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How to Cope with Premenstrual Dysphoric Disorder (PMDD)

How to Cope with Premenstrual Dysphoric Disorder (PMDD)

You’ve undoubtedly heard about premenstrual syndrome (PMS), but the severe form of the condition, premenstrual dysphoric disorder (PMDD), has gotten less attention. 

PMDD includes intense physical and mental symptoms that can make it difficult to get through every month, especially if you suffer from heavy periods. The pain, fatigue, frustration, and other symptoms can take a toll on your mental health.

As a board-certified psychiatrist, Dr. Ifeanyi Olele of Genesis Psychiatric Solutions offers targeted women’s mental health solutions, including counseling and advice for women suffering from PMDD.

Understanding PMDD

Many women with menstrual problems don’t realize something is wrong until they bring it up to an experienced doctor. Symptoms of PMS may be dismissed entirely, which makes it difficult to get help for premenstrual dysphoric disorder, which is more severe. 

Common symptoms of PMDD consist of the physical symptoms of PMS, including bloating, tenderness, and fatigue. These may be combined with severe mental and emotional symptoms, such as:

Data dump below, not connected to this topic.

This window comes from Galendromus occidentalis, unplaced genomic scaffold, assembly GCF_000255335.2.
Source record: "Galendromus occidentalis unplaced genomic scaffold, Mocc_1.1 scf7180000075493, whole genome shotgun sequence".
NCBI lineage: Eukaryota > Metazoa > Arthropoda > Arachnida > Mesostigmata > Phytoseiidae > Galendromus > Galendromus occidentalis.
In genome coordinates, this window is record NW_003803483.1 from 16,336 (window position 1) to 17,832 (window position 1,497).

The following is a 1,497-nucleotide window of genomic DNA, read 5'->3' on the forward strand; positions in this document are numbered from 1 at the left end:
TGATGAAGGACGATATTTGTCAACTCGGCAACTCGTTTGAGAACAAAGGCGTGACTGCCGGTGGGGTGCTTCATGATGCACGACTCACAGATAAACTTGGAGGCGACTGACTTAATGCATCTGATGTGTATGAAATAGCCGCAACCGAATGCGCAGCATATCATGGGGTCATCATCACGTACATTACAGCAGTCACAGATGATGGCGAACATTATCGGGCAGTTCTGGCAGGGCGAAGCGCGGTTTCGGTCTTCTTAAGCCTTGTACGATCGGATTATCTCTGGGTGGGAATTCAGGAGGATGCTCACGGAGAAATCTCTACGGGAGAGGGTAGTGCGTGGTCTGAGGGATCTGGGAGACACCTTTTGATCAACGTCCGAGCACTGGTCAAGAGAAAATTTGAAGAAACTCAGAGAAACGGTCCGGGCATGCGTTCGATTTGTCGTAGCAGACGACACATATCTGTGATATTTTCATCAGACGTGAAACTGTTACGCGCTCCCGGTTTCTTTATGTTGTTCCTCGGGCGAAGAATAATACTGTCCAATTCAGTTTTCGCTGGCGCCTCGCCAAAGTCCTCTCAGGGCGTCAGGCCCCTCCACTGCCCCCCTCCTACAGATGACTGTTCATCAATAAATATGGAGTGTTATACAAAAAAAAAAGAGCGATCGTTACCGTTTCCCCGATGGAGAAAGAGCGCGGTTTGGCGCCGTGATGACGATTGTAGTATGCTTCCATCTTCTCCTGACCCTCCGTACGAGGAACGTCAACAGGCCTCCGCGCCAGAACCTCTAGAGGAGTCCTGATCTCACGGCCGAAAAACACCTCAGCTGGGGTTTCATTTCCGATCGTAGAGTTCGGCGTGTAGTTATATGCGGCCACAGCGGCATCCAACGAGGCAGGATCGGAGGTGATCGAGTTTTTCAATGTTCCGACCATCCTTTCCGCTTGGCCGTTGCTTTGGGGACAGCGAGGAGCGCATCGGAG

Sometimes, the dysphoria and depression that PMDD causes can even lead to suicidal thoughts, making it a genuine psychiatric concern. 

These issues can occur in the days leading up to and during your period, making things more difficult than they already are. With proper planning and management, you can learn to identify these symptoms and cope with your PMDD.

Coping with PMDD 

If you think you might be struggling with premenstrual dysphoric disorder, find a specialist who takes you seriously, like Dr. Olele. Don’t allow doctors to wave off your concerns about how you feel before and during your period. 

At Genesis Psychiatric Solutions, Dr. Olele has experience with many aspects of women’s mental health, including premenstrual and perinatal conditions. 

To cope with PMDD, Dr. Olele recommends that you track your periods closely and take note of what symptoms you experience most often. When you learn to recognize the anxiety, irritability, or sadness caused by PMDD, you can manage it better. 

Lifestyle and diet changes can make you feel better overall, while medications like antidepressants and birth control can treat mental and hormonal imbalances that might be worsening your PMDD. 

While your options for stopping your menstrual cycle are limited, being proactive and mindful can go a long way, and a specialist can help you go even further in staying physically and mentally well. 

Schedule an appointment with Dr. Olele by requesting a consultation online today or by calling the location closest to you. We have offices in Fairfax and Alexandria, Virginia, as well as in Washington, DC; Boca Raton, Florida; and Los Angeles, California. You can also receive services via telepsychiatry.

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